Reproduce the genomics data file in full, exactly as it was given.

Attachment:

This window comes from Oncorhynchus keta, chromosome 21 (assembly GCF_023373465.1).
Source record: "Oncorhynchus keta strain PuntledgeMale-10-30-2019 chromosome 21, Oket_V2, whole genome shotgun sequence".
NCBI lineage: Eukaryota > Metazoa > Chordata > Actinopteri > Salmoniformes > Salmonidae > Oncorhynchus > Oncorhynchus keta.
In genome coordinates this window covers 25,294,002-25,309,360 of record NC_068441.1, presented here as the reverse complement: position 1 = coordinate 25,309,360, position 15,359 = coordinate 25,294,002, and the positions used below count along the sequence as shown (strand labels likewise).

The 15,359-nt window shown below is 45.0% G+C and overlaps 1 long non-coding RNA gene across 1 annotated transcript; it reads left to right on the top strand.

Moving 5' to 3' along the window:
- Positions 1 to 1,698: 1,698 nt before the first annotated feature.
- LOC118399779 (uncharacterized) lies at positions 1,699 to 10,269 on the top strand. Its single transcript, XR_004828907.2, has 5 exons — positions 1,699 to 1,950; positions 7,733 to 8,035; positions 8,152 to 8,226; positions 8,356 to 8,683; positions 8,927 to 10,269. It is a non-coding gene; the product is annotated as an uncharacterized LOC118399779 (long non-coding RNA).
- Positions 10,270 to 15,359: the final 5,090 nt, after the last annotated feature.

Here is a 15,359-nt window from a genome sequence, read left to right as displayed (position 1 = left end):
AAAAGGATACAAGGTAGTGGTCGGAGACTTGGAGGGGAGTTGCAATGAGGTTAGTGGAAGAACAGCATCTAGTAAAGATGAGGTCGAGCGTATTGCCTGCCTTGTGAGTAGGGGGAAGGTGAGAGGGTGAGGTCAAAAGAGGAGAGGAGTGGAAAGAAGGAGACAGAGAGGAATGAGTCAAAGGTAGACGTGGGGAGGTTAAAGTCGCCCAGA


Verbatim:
This window comes from Oncorhynchus keta, chromosome 21 (assembly GCF_023373465.1).
Source record: "Oncorhynchus keta strain PuntledgeMale-10-30-2019 chromosome 21, Oket_V2, whole genome shotgun sequence".
NCBI lineage: Eukaryota > Metazoa > Chordata > Actinopteri > Salmoniformes > Salmonidae > Oncorhynchus > Oncorhynchus keta.
In genome coordinates this window covers 25,294,002-25,309,360 of record NC_068441.1, presented here as the reverse complement: position 1 = coordinate 25,309,360, position 15,359 = coordinate 25,294,002, and the positions used below count along the sequence as shown (strand labels likewise).

The 15,359-nt window shown below is 45.0% G+C and overlaps 1 long non-coding RNA gene across 1 annotated transcript; it reads left to right on the top strand.

Moving 5' to 3' along the window:
- Positions 1 to 1,698: 1,698 nt before the first annotated feature.
- LOC118399779 (uncharacterized) lies at positions 1,699 to 10,269 on the top strand. Its single transcript, XR_004828907.2, has 5 exons — positions 1,699 to 1,950; positions 7,733 to 8,035; positions 8,152 to 8,226; positions 8,356 to 8,683; positions 8,927 to 10,269. It is a non-coding gene; the product is annotated as an uncharacterized LOC118399779 (long non-coding RNA).
- Positions 10,270 to 15,359: the final 5,090 nt, after the last annotated feature.

Here is a 15,359-nt window from a genome sequence, read left to right as displayed (position 1 = left end):
AAAAGGATACAAGGTAGTGGTCGGAGACTTGGAGGGGAGTTGCAATGAGGTTAGTGGAAGAACAGCATCTAGTAAAGATGAGGTCGAGCGTATTGCCTGCCTTGTGAGTAGGGGGAAGGTGAGAGGGTGAGGTCAAAAGAGGAGAGGAGTGGAAAGAAGGAGACAGAGAGGAATGAGTCAAAGGTAGACGTGGGGAGGTTAAAGTCGCCCAGA